How We Built A Rube Goldberg Machine
…and what we’ll do differently if we had our time again!
It was JP’s idea on the night of the first Nottinghack meetup. I don’t know if he was inspired by OK Go’s “This to will pass” Goldberg edition only or if it was just a prompt to wanting to build one?
You may have seen that Ok Go! video, but did you ever stop to thinks about how hard that machine was to get right?
1. this Rube Goldberg machine had to run in-time with the song… not appear to run in time, or run in the edit, actually run to a time plan, to fit the song.
2. Like all Rube Goldberg machines, it’s only clever if you really do it, really make it work end to end. So Ok Go!’s video is shot in one take.
I rather wish I’d seen Adam Sadowsky’s TED talk BEFORE the Big Rube Goldberg Weekender back in early June.
In the course of the talk Adam talks about Life Lessons… the Lessons they learned making their machine…
1. Small Stuff Stinks (…but is essential)
for example, say’s Adam, a marble will get stuck and fall out of it’s track and get stopped by dust or tiny changes in humidity, a balling-ball will pretty much do the same thing every time(because it’s so much bigger and heavier). He then says you’ve still got to have smaller stuff, it’s a place to start. We found the same thing, nothing we had was really heavy enough most of the time.
2. Planning is incredibly important
“No battle plan survives contact with the enemy… I think our enemy was physics!” says Sadowsky. “…but while planning is important so is flexibility.” Just like us they had a number of bit of the machine that just didn’t work or look right. For us some where just fantasy!
3. Put Reliable Stuff Last
“You don’t want to have to reset the whole machine…” because the stuff at the end didn’t work.
4. Life is messy (and this too shall pass).
Here are the You Tube video’s of our Rube Goldberg machine. We never did get a complete run through, but we came so close, it hurts to think back…
We’ll call our Life Lessons “The Nottinghack Laws of Goldberg”
Morrow’s 10 Commandments of Goldberg
1. Leave at least a whole day to run the machine
2. Have it all in one room
3. All builders should have a basic tool set on them at all times – Scissors, a few screws and nails, nylon cord, zip ties, screw driver, hammer, ideally a battery drill (We didn’t have enough power or power tools) gaffer tape
4. Weights – gravity is very important and it’s much easier to create momentum with more weighty props, balls etc.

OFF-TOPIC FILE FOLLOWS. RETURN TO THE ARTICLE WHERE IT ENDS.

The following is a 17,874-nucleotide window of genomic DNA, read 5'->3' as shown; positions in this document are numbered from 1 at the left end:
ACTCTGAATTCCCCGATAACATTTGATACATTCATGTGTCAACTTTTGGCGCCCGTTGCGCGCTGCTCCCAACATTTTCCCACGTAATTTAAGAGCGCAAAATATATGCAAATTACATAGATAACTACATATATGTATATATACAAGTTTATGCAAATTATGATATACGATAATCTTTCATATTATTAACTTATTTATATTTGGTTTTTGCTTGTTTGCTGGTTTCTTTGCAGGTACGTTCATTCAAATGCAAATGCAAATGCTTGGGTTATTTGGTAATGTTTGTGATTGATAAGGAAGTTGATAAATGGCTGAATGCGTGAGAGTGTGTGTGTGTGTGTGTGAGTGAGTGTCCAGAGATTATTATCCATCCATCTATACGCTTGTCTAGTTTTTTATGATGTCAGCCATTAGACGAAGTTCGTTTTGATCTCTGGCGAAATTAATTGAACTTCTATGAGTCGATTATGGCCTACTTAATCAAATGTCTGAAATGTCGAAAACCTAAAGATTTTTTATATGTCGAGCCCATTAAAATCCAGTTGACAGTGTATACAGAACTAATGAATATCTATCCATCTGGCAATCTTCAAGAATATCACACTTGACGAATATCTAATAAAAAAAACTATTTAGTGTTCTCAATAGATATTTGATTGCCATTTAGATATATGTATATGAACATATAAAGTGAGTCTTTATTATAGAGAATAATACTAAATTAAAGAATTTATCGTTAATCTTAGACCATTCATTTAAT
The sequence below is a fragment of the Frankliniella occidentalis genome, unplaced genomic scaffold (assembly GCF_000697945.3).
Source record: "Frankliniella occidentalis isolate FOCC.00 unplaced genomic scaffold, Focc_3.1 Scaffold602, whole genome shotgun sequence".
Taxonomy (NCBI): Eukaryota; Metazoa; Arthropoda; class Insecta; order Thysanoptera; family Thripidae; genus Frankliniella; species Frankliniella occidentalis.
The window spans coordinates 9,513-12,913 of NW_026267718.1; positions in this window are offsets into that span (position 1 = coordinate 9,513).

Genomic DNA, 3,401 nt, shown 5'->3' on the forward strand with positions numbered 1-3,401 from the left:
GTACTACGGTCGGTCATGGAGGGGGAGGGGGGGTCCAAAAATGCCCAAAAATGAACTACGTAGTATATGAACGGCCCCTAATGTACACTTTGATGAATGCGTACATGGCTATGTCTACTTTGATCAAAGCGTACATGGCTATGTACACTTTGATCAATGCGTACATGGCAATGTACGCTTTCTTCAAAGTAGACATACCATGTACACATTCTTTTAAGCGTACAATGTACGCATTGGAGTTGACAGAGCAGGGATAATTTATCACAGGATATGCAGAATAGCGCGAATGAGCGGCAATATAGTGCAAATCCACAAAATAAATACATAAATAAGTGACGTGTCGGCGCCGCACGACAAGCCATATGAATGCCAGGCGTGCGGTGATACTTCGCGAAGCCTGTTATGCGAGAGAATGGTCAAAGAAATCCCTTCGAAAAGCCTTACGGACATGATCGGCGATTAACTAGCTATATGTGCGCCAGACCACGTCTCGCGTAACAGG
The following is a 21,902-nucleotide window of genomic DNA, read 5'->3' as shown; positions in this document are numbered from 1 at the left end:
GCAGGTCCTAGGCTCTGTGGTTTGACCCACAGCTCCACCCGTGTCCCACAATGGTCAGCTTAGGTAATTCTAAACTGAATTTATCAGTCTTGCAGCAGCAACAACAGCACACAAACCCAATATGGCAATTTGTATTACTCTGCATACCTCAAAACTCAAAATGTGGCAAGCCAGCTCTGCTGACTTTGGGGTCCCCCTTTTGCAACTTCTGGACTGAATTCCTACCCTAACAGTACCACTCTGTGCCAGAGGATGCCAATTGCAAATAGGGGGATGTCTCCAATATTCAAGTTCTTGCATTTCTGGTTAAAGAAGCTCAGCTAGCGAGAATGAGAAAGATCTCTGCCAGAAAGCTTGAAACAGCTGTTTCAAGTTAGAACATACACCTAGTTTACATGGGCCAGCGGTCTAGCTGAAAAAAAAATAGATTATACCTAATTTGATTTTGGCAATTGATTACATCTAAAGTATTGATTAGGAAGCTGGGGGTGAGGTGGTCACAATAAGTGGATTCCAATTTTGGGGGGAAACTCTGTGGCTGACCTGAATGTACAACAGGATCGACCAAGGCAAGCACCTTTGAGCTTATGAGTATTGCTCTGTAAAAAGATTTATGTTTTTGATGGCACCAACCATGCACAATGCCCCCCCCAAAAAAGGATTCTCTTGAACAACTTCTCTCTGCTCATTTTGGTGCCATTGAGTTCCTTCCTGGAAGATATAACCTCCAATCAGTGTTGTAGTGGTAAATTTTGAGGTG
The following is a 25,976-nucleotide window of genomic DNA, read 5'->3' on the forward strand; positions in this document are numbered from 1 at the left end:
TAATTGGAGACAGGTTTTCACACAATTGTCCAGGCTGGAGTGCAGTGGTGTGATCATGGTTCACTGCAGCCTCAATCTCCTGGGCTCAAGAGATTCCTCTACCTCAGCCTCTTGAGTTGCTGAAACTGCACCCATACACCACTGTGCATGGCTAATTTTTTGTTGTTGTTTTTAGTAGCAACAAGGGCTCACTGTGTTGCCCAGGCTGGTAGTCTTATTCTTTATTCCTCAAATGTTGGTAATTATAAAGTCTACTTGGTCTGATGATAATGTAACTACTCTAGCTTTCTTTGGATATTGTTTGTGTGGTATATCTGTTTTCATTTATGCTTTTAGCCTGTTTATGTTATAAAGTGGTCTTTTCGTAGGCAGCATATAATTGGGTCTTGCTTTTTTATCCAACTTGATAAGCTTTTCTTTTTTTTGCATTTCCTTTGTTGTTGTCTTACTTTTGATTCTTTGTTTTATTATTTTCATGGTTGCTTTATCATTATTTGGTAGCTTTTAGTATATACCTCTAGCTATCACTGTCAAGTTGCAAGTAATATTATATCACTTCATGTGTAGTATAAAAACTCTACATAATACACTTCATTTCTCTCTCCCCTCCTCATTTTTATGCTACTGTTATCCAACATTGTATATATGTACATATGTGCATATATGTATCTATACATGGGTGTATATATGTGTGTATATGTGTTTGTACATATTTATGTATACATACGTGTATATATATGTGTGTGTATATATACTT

5. Have one person coordinating distribution of tools and stuff.
6. Have a viewing area, this might ideally be a mezzanine floor above the machine (or similar).
7. You need to collect more stuff much earlier on.
8. Have a few set pieces and lots of small jobs set-up for people.
9. Have a coordinator for the whole machine.
10. Have a start and finish element in place before the event.
10.1 Nominate an official “sceptic” to temper the creative element in all of us….
10.2 Always take the time to make your trigger/stand/gizmo/widget properly and stoutly. This will save time in the setups later and is less likely to wear out.
10.3 Gaffer tape looses it’s sticky, string stretches, blue tak is tactless, cardboard goes floppy… You get the idea stuff wearsout build to last wood/metal/screw
10.4 Always drill a pilot hole before screwing (up) wood!
10.5 If you DO have a hair trigger in your device make a safety to stop it goes off before time
Lloyd’s First Law of Goldberg
“If an element causes the machine to fail 3 times in a row redesign it!”
Hayward’s Laws of Goldberg
1. Use nylon cord rather than string. String stretches, and frays easily.
2. Nothing generates as much force as you think it will. Sometimes, a thing won’t generate force consistently enough, and might be too gentle on some attempts.
David went on to say…
“Avoid hair triggers: They’re easy to build but too erratic in use, especially as things will wear out through repeated use. Construct ones that work every time instead (e.g. the gate on the bottle for our second run worked every time).
Having the right amount of people is tricky. Too few, and the machine takes ages to set up for each run. Too many, people fill in for each other and things don’t get set up correctly.
Have the same people set things up every time, and ideally they should be the people that built that section. There’s a lot of room for failure in every mechanism of an RGM, for instance resetting with the large orange ball just 5mm out of place caused our best attempt to fail on Sunday.”
I suppose the question is will we do another machine? oh yes…